Gene that controls the birth of neurons discovered
August 29, 2013
Scientists at A*STAR’s Genome Institute of Singapore (GIS) have discovered an unusual gene that controls the generation of neurons. This important finding is crucial in understanding serious diseases of the brain such as Alzheimer’s disease, the researchers say.
The central nervous system is composed of numerous cell types that develop into a complex, higher-ordered structure. The birth of neurons (neurogenesis) is a process that requires exquisite temporal and spatial control of hundreds of genes.
The expression of these genes is controlled by regulatory networks, usually involving proteins, which play critical roles in establishing and maintaining the nervous system. Problems with neurogenesis are the basis of many neurological disorders, so understanding the molecular details of neurogenesis is crucial for developing treatments of serious diseases.
RMST controls the birth of new neurons
Researchers at the GIS, led by Principal Investigator Prof Lawrence Stanton, discovered a key component within a gene regulatory network that controls the birth of new neurons, called RMST.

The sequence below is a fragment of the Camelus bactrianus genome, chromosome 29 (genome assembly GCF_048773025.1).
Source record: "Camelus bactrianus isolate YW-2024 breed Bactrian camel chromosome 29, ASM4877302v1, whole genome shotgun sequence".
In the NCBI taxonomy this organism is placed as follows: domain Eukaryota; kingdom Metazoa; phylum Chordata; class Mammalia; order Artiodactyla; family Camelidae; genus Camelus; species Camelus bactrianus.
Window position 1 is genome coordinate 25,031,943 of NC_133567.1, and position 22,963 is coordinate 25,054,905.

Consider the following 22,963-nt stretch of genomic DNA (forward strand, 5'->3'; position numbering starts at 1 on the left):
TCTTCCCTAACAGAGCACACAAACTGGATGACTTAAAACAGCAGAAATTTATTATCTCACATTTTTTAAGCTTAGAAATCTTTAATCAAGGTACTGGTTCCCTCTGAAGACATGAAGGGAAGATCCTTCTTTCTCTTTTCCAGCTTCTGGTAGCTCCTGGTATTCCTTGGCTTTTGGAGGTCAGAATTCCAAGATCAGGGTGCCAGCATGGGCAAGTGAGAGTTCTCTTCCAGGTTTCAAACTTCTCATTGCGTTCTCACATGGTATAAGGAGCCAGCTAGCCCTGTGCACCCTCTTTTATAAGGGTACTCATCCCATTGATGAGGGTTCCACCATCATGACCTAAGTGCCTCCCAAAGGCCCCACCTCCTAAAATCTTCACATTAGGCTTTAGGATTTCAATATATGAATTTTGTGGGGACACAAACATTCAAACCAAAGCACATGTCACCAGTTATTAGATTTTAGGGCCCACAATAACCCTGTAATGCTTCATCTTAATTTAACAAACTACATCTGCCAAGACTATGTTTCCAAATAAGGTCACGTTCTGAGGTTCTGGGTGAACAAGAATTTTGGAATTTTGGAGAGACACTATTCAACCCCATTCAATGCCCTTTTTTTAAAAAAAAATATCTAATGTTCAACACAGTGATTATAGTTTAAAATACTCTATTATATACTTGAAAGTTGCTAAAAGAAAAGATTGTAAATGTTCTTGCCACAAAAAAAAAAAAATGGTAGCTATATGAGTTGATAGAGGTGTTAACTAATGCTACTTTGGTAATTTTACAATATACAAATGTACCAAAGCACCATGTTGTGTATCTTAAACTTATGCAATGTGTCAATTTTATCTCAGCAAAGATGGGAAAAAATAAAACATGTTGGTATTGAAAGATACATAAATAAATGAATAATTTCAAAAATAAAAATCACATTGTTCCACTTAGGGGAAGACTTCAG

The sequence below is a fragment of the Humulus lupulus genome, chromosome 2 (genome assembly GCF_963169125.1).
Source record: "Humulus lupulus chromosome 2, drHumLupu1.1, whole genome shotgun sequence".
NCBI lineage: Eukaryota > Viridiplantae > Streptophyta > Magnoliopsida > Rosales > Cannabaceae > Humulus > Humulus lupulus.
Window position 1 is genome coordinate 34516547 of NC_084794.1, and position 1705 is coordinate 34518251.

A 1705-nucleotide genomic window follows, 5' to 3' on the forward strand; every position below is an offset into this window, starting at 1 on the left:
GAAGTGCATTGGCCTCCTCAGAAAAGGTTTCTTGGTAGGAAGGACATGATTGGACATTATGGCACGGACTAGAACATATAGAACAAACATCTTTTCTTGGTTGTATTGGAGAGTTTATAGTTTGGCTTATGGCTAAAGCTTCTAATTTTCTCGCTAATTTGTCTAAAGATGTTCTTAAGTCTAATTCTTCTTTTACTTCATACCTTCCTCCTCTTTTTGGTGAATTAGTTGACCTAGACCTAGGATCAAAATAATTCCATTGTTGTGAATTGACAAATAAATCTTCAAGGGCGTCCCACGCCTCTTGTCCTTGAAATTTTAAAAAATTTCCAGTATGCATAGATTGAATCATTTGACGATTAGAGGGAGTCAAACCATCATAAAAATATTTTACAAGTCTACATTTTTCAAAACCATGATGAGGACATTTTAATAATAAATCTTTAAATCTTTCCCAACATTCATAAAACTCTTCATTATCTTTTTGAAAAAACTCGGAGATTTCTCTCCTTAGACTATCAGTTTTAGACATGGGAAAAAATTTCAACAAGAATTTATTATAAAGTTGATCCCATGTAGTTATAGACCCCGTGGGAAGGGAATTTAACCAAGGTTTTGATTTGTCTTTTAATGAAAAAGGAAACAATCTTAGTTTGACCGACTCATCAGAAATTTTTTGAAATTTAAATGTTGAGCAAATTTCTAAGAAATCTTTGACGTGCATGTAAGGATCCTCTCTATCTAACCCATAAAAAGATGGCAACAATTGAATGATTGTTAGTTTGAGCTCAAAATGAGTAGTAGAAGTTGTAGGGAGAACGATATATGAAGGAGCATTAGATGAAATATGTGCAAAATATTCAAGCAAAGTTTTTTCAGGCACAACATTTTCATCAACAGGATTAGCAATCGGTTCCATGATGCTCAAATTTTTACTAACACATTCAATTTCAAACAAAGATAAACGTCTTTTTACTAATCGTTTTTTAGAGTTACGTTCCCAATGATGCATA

Surprisingly, this new discovery is not a protein. Rather, RMST is an atypical, long non-coding RNA (lncRNA for short; pronounced as “link RNA”). LncRNAs are a newly discovered class of RNA whose functions remain mostly unknown.
They found that RMST acts directly within a gene regulatory network. This sheds light on the process of neurogenesis, and also generates new insight into how lncRNA works together with protein components to regulate the important biological processes of gene expression.
“Stanton and colleagues show how RMST, a human lncRNA, directly regulates SOX2, a key transcription factor protein that is instrumental for directing the birth of new neurons,” said Associate Prof Leonard Lipovich, from the Center for Molecular Medicine and Genetics at the Wayne State University and a member of GENCODE. Even more intriguingly, they highlight that RMST controls SOX2 by directly interacting with the protein.
“The paper is therefore an important advance in the still nascent and controversial field of riboregulators, or RNAs that regulate proteins in our cells. DNA-binding proteins that turn genes on and off were traditionally thought to be distinct from RNA-binding proteins. Stanton et al, however, illuminate the cryptic, yet crucial, RNA-binding roles for DNA-binding transcription factors: lncRNAs just might be the definitive regulatory switch that controls these factors’ activity.”
Researchers at Harvard University, National University of Singapore, and Nanyang Technological University were co-authors of the paper.